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Rules & Materials for Ceremony of Surprise

This is a self-com­mis­sioned par­ty game explor­ing per­for­ma­tiv­i­ty – the idea that games can direct­ly act on the world. For more back­ground read the blog announce­ment. For the game rules, read on.

At this time, 21st cen­tu­ry cul­ture is more pop­u­lar then ever before. Recent tran­scrip­tions of ancient infor­ma­tion net­works have pro­vid­ed more insight into those excit­ing years lead­ing up to the end of mankind. In this sim­u­la­tion you will expe­ri­ence how it was to live in those thrilling days. You will par­tic­i­pate in one of the most pop­u­lar but mis­un­der­stood rit­u­als of ancient human­i­ty: “The Sur­prise Party”.

Schol­ars still debate the pur­pose of the Sur­prise Par­ty. It is a com­plex cer­e­mo­ny in which the par­tic­i­pat­ing humans had to “sur­prise” one per­son. To con­duct this event, humans cre­at­ed a com­plex sys­tem. By fol­low­ing the instruc­tions below, you can sim­u­late this won­der­ful ceremony.


Before you can expe­ri­ence a Sur­prise Par­ty, prepa­ra­tions have to be made.

  • Recruit five to nine par­tic­i­pants who from this point onwards will be referred to as “play­ers”.
  • Bring one con­sum­able item that is large enough for all the play­ers. You can choose any­thing, as long as the food is desir­able by all par­tic­i­pants. The ancient humans seemed to pre­fer sug­ar coat­ed dough dec­o­rat­ed with light bulbs.
  • Every par­tic­i­pant of the cer­e­mo­ny should bring two objects from his/her home which can be of use dur­ing the cer­e­mo­ny. Sim­ple dec­o­ra­tive objects such as paper flags and inflat­able rub­bers were very pop­u­lar dur­ing the 21st century. 
  • Human­i­ty used to demol­ish their oxy­gen pro­duc­ing life­forms and ground them to flat sheets which they called paper. On paper humans would use a remote com­mu­ni­ca­tion tech­nique known as writ­ing. To organ­ise this sim­u­la­tion you will have to fol­low a sim­i­lar pro­ce­dure. Copy the infor­ma­tion in the attached files to sev­er­al sheets of paper. Use a sharp object or sim­i­lar device to divide all the sheets in nine indi­vid­ual pieces, also called cards. There are three dif­fer­ent files: ‘name cards’, ‘action cards’ and ‘vote cards’. Make sure that every par­tic­i­pant gets one name card and two vote cards (one yea and one nay). One copy of the action cards is enough for up to nine play­ers.1

Beginning the ceremony

  • Explain the rules and the object of the cer­e­mo­ny (see below), then dis­trib­ute the emp­ty name cards amongst the participants.
  • Each par­tic­i­pant writes its name on a name card. Put these on a pile, shuf­fle them and take out one with­out look­ing at it. Place it out of reach. This is the sur­prisee, also known sim­ply as “it”. Add the wild card. Shuf­fle the deck again and hand each par­tic­i­pant a card. 
  • Shuf­fle the deck of action cards. Hand out two action cards to each participant.
  • Hand a pair of vote cards out to each player.

Performing the ceremony

  • Par­tic­i­pants take turns nom­i­nat­ing an ingre­di­ent and describe how it will fit in the par­ty cer­e­mo­ny. Then the par­tic­i­pants either vote for or against the inclu­sion of the ingre­di­ent. Use your vote cards, and reveal them simultaneously.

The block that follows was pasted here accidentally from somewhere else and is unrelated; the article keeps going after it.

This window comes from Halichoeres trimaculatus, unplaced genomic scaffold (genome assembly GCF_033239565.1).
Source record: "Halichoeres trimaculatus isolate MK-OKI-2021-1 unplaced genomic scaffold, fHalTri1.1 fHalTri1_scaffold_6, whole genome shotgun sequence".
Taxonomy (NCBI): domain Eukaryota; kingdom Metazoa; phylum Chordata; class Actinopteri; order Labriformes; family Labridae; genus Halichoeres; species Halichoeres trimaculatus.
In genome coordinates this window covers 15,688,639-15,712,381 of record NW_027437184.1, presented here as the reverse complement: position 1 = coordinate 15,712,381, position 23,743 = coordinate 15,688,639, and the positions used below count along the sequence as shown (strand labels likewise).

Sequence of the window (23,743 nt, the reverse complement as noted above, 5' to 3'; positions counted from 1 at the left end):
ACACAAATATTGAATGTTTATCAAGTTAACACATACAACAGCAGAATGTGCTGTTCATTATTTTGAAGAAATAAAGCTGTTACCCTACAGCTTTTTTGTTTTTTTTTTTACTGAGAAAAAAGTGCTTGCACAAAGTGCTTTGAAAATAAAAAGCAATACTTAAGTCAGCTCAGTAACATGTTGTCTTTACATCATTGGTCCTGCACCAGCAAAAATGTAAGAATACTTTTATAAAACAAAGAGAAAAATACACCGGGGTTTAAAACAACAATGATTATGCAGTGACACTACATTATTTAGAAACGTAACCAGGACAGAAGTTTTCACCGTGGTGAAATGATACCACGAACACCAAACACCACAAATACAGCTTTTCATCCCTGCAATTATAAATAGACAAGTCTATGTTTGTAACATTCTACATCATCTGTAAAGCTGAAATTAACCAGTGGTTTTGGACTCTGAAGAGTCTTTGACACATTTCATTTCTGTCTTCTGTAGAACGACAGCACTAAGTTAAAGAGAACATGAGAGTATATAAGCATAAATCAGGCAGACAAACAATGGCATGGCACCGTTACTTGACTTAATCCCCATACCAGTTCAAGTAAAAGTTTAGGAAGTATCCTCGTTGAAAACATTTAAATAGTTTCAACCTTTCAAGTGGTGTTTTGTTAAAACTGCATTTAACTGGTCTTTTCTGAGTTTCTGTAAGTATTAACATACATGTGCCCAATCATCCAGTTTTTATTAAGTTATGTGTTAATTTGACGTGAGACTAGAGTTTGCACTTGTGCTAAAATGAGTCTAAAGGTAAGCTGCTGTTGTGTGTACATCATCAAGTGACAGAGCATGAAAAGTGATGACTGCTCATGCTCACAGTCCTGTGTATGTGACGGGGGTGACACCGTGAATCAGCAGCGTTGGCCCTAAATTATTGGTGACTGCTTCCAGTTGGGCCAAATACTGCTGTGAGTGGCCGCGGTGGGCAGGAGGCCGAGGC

• If a major­i­ty vot­ed for the ingre­di­ent, every par­tic­i­pant that vot­ed for the ingre­di­ent gets an addi­tion­al action card. This ingre­di­ent is now part of the party. 
    • If it is not elect­ed, the item is dis­card­ed and can’t be nom­i­nat­ed again. In this case, all those who vot­ed against get an action card. 
    • The pro­pos­er votes too. Use the pro­poser’s vote to break ties.
  • Par­tic­i­pants can play action cards when­ev­er they wish dur­ing the ceremony.
  • Play­ers are not allowed to show their name cards to each oth­er, unless the use of an action card specif­i­cal­ly tells them to.
  • When no more ingre­di­ents remain, or all the name cards have been torn up, the endgame begins. 

Ending the ceremony

  • Stand in a circle. 
  • Count back from five to zero.
  • At zero, point to the par­tic­i­pant you think is the sur­prisee and shout “sur­prise!”

Dividing the cake

  • If the sur­prisee guessed itself, then it gets the whole cake.
  • If not, the cake is divid­ed amongst all the par­tic­i­pants who guessed the sur­prisee correctly.
  • If no one guessed right, the cake is fed to a less­er life-form, as all humans used to have these around to do their both­er­some tasks.



Designed by: Kars Alfrink & Tim Bosje.

Test­ed by: Wilma Bakker, Hes­sel Bonenkamp, Zurai­da Buter, Car­la Ger­rit­sen, Sja­nine Hen­drikx, Joost Hout­man, Julius Hui­jnk, Wytze Kamp, Simon van der Lin­den, Jan­neke Pee­len, Richard Ram, Michael Schmidt, Matthi­js Ver­bree & Den­nis Zoete­bier, our friends at the Dutch Game Gar­den and Local Mul­ti­play­er Pic­nic attendants.

With thanks to the human infor­ma­tion net­work known as “the web” for card imagery.

Creative Commons LicenseThe Cer­e­mo­ny of Sur­prise by Hub­bub is licensed under a Cre­ative Com­mons Attri­bu­tion-Non­Com­mer­cial-Share­Alike 3.0 Unport­ed License.

  1. Please note that the pro­vid­ed images were found on ancient human infor­ma­tion net­works. They are believed to be authen­tic rep­re­sen­ta­tions of human­i­ty as it per­formed the Sur­prise cer­e­mo­ny. []